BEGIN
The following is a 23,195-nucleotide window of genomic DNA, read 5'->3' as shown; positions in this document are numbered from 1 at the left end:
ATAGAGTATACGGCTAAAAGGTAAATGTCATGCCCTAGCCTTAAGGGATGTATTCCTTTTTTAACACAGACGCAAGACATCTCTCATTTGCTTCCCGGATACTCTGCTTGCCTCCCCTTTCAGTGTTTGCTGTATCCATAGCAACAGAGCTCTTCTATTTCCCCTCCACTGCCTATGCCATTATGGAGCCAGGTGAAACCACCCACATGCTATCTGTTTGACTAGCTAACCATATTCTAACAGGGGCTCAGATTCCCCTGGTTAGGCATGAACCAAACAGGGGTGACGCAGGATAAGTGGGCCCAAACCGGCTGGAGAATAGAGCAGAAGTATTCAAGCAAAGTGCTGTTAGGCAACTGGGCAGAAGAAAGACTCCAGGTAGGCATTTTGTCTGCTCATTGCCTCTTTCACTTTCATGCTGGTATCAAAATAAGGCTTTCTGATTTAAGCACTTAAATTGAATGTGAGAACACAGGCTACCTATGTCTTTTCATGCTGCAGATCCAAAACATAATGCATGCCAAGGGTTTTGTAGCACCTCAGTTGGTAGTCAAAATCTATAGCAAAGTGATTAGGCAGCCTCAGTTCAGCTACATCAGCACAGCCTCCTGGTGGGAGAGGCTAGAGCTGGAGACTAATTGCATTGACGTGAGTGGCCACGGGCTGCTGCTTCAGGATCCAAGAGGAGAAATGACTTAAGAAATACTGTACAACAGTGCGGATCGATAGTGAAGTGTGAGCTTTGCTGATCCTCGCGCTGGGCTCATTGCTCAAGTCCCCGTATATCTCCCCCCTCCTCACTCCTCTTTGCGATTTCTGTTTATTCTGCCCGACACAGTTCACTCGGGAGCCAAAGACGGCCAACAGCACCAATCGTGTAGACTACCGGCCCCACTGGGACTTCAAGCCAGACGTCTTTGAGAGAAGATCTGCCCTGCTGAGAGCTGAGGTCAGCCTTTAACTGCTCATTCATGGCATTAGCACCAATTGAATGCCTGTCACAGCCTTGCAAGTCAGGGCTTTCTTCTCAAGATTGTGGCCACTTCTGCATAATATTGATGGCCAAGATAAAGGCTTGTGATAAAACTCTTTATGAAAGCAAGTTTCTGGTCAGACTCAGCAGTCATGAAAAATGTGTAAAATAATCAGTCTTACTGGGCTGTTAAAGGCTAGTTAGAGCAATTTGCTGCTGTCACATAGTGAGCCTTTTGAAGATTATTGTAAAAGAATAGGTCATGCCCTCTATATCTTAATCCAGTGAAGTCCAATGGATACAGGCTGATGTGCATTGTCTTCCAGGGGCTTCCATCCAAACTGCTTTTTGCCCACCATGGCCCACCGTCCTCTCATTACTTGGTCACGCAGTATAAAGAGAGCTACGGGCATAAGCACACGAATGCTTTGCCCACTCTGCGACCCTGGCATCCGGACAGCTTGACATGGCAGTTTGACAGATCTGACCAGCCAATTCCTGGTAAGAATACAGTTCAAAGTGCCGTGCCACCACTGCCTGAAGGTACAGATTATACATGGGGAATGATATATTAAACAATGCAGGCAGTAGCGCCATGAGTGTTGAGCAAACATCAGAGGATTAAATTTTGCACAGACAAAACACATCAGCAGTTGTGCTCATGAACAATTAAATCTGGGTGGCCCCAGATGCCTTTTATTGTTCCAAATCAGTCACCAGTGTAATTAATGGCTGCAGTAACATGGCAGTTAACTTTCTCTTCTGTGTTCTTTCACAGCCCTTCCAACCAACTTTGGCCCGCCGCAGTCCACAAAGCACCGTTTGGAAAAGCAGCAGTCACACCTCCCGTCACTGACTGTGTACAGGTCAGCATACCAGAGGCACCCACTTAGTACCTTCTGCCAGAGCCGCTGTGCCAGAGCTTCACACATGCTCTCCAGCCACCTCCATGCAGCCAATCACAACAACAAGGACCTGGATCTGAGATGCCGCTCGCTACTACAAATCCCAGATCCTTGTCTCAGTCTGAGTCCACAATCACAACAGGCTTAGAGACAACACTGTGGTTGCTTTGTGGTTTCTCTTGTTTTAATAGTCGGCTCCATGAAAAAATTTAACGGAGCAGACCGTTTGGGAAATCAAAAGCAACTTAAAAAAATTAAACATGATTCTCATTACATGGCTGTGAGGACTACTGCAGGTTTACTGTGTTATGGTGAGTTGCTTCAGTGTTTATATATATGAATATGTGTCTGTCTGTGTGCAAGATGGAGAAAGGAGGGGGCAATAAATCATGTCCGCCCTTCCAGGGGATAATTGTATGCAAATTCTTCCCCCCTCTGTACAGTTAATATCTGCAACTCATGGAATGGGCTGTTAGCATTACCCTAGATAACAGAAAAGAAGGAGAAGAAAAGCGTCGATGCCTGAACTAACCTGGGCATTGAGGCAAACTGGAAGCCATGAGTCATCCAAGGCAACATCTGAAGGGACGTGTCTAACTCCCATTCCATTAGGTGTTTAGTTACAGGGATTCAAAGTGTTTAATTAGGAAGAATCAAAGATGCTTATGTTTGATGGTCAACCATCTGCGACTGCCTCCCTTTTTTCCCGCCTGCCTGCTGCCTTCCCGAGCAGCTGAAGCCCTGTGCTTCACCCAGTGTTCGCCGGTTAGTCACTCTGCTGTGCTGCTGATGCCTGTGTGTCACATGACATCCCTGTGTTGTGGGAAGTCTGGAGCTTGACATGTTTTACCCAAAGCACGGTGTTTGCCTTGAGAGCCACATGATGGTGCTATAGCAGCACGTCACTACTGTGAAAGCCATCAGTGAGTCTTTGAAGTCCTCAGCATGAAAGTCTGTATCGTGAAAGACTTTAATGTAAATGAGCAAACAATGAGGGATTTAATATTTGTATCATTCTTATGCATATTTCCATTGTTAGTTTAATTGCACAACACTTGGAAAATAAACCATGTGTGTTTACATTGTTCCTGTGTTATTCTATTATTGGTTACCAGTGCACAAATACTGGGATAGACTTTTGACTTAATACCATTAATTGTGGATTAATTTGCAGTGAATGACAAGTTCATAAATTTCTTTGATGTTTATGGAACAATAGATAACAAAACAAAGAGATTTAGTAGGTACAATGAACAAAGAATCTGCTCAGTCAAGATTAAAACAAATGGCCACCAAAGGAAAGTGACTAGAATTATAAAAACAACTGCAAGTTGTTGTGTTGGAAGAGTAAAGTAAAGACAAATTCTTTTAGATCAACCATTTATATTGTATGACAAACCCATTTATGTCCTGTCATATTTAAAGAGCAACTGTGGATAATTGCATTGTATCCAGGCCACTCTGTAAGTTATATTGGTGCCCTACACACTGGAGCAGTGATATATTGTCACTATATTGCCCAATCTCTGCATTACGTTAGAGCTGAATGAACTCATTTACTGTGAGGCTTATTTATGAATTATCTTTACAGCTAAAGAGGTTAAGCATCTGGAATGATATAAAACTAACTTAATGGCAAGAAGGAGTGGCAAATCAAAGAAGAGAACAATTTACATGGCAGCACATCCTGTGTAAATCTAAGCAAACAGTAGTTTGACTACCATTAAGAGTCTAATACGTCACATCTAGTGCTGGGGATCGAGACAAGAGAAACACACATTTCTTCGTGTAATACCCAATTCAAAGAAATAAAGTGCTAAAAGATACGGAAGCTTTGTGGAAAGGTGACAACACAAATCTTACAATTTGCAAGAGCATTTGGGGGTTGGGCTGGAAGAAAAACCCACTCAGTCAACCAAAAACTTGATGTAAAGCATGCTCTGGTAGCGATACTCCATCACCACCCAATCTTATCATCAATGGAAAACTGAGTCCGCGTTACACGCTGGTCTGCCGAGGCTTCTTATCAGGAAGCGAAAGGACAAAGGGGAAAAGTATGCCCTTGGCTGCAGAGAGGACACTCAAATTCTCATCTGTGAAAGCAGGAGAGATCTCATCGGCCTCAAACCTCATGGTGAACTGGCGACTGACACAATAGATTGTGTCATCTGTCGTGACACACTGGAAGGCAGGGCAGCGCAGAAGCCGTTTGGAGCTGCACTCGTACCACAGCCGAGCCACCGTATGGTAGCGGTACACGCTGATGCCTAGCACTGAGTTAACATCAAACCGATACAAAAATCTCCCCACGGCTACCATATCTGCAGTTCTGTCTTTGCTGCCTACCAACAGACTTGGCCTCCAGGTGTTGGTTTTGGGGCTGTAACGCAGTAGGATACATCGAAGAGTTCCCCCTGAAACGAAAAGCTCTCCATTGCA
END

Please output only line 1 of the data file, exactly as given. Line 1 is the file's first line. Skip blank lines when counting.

The following is a 23,195-nucleotide window of genomic DNA, read 5'->3' as shown; positions in this document are numbered from 1 at the left end: